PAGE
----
July 18, 2012 at 4:28 pm EDT | by Michael K. Lavers
Pre-AIDS conference events to focus on gay men’s health, sex workers rights
Gay News, Washington Blade, HIV/AIDS

Latino GLBT History Project President David Pérez (Blade photo by Michael Key)

With about 30,000 people expected in D.C. for the International AIDS Conference; a number of panels and other events are scheduled to take place in D.C. before AIDS 2012 officially opens on Sunday.

The Gay Men’s Health Summit will take place at George Washington University on Friday and Saturday. Whitman-Walker Health, Us Helping Us, the D.C. LGBT Community Center, The GWU School of Medicine and Health Sciences, the National Coalition for LGBT Health and Master Taino’s Leather Family co-sponsored the two-day gathering that will feature more than 40 workshops on a range of topics. These include coming out as an older adult, mental health and addiction among gay and bisexual men.

Activist and researcher Dan O’Neill and Brant Miller of the D.C. Center on Friday will present a workshop on the D.C. FUK!T campaign that uses sexually explicit messages to promote condom and lube use among men who have sex with men. HIV/AIDS activists in Seattle launched a similar initiative last year, but O’Neill told the Blade that he is optimistic that service providers in other cities will create their own FUK!T-inspired safer-sex campaigns.

“Hopefully with the diverse audience that will be there, they can recreate similar programs where they are if they aren’t already there,” he said.

Latino GLBT History Project President David Pérez and others on Saturday will present a workshop on the impact of HIV/AIDS on gay Hispanics. Frank Walker and DeAndre Roberts of Youth Pride Services and DeAndre Preston of Code Red will moderate a panel on young black gay men in the United States on Friday. This workshop will also coincide with the release of a national study that details the experiences of roughly 2,000 black LGBT youth from across the country and Puerto Rico.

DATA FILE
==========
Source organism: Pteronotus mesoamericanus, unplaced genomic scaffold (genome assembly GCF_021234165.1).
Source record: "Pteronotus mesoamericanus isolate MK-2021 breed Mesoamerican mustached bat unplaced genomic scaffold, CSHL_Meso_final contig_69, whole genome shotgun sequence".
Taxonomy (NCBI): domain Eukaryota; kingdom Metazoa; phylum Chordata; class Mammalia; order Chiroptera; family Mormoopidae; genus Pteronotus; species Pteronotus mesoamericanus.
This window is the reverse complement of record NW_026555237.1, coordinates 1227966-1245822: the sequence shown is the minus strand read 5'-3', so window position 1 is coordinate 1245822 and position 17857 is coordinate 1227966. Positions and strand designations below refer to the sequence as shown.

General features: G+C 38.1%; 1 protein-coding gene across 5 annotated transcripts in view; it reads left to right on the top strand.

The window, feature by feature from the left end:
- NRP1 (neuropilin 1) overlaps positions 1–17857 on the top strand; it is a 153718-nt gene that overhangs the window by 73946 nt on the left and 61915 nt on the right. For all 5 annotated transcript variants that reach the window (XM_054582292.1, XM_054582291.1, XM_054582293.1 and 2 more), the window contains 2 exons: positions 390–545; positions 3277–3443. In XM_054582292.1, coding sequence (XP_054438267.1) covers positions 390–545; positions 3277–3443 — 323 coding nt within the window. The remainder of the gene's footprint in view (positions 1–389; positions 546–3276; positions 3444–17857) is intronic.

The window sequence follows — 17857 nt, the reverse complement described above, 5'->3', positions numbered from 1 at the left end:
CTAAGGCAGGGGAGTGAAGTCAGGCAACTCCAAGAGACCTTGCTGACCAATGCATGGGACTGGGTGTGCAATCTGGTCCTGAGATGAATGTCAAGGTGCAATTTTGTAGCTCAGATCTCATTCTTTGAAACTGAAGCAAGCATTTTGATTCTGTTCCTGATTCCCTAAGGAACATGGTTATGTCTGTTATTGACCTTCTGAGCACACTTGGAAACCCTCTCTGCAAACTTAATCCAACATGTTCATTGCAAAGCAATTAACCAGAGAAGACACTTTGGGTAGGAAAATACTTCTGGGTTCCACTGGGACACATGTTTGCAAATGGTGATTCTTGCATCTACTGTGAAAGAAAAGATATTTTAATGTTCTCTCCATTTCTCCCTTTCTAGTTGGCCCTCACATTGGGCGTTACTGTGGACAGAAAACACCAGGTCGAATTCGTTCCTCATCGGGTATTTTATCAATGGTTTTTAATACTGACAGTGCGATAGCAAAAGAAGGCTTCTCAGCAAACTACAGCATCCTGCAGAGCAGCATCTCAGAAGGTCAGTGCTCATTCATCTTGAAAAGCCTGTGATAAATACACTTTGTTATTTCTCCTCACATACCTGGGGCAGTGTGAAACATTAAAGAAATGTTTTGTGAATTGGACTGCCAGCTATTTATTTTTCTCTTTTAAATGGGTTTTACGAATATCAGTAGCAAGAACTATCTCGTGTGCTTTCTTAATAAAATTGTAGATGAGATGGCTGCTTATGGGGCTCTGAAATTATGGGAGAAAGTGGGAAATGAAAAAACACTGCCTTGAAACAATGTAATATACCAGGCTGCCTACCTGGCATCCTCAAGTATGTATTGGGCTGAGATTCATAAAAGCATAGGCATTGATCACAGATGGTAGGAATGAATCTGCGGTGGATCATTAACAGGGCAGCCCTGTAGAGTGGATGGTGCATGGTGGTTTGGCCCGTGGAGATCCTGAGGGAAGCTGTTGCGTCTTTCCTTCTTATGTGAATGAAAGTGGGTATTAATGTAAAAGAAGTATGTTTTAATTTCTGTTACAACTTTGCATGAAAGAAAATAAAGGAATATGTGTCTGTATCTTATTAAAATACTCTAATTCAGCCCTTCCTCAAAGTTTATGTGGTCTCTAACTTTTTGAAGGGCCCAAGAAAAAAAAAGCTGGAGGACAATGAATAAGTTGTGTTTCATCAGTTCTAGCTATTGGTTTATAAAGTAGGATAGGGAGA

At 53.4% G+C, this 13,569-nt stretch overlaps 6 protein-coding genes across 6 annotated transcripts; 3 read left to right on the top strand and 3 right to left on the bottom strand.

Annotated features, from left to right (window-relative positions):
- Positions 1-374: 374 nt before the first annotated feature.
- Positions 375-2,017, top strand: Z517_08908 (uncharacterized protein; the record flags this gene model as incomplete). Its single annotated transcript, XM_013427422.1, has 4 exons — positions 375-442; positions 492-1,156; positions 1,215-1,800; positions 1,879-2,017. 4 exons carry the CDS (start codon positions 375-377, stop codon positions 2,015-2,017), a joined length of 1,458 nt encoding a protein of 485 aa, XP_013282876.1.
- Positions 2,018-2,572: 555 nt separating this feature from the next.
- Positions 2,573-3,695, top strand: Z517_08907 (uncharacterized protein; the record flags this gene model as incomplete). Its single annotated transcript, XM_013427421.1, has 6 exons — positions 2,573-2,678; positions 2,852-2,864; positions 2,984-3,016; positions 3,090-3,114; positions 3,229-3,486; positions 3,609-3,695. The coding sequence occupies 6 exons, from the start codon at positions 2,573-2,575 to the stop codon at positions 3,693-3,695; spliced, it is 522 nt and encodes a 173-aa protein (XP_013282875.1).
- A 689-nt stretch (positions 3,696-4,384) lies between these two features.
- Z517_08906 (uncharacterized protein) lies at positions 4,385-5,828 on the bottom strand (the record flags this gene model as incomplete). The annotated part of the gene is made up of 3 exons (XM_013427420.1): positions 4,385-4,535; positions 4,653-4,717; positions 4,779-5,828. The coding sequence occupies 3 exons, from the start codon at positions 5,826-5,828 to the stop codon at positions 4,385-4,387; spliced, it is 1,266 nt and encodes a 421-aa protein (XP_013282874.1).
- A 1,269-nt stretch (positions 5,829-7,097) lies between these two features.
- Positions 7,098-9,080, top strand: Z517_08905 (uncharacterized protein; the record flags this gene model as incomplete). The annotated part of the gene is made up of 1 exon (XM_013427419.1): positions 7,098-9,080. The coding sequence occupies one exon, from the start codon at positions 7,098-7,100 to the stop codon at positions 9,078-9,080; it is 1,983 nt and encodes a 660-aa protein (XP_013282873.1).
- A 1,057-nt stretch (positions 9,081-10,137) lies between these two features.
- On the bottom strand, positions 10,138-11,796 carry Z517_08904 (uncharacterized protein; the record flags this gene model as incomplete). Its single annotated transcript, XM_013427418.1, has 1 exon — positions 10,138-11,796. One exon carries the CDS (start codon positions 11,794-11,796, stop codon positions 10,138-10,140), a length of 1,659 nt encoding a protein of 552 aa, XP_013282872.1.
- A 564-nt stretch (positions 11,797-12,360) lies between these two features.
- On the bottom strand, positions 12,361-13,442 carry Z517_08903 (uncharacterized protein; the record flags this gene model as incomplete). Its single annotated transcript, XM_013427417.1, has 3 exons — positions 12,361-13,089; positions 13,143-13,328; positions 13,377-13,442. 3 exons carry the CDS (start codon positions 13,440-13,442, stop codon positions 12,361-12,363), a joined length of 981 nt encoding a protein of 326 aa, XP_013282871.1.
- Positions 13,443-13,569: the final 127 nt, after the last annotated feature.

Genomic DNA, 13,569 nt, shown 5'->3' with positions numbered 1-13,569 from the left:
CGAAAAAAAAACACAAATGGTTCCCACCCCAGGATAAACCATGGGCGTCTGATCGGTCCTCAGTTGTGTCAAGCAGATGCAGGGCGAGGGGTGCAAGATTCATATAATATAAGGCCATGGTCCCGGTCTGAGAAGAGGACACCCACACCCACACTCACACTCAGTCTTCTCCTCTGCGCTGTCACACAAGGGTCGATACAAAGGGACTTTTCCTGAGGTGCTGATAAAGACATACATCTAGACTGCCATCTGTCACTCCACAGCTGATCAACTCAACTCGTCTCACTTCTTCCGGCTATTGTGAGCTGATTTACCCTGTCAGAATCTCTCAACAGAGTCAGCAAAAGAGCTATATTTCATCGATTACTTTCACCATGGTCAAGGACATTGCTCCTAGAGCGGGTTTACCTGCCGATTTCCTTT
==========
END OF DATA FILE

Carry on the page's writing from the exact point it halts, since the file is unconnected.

“There is something there for everyone,” said Walker, referring to the summit and its focus on gay men’s health. “From what I’ve seen so far, it’s probably one of the best places to get that information with like-minded people.”

In addition to the Gay Men’s Health Summit, the Global Forum on MSM and HIV will take place on Saturday. The International Network of Religious Leaders Living with or Personally Affected by HIV/AIDS conference will take place at Howard University through tomorrow, while Youth Force’s annual gathering at Gallaudet University will conclude on the same day.

Helping Individual Prostitutes Survive will host a pre-conference strategy session at its Northeast Washington offices on Saturday in support of sex-workers’ rights. “The goal is to really get sex workers together to talk about our plans for the conference itself and moving our agenda forward,” said HIPS executive director Cyndee Clay.

Current U.S. immigration policy prohibits sex workers and drug users from entering the country—thousands of sex workers and their allies are expected to gather in Kolkata, India, for a conference that will take place during AIDS 2012. HIPS plans to live-stream this gathering at its Global Village exhibit during the D.C. conference.

Ending this ban is among the four issues outlined in a so-called call to action that urges the federal government to adopt policies that signatories hope will more effectively prevent the spread of HIV/AIDS among sex workers.

“The United Nations considers sex workers and their clients to be two of the populations most at risk for HIV infection,” reads the declaration. “Structural issues drive the HIV epidemic within the sex sector – criminalization and stigma compound health disparities already affecting those on the wrong end of racial, economic and gender inequality. Yet when they are empowered to be leaders, connected to services and resources, and supported to address social injustice, sex workers have been some of the most effective communities at curtailing the spread of AIDS. Currently, the U.S. imposes and continues to expand harmful policies affecting sex workers both domestically and abroad, putting them at increased risk for HIV.”

Michael K. Lavers is the international news editor of the Washington Blade. Follow Michael

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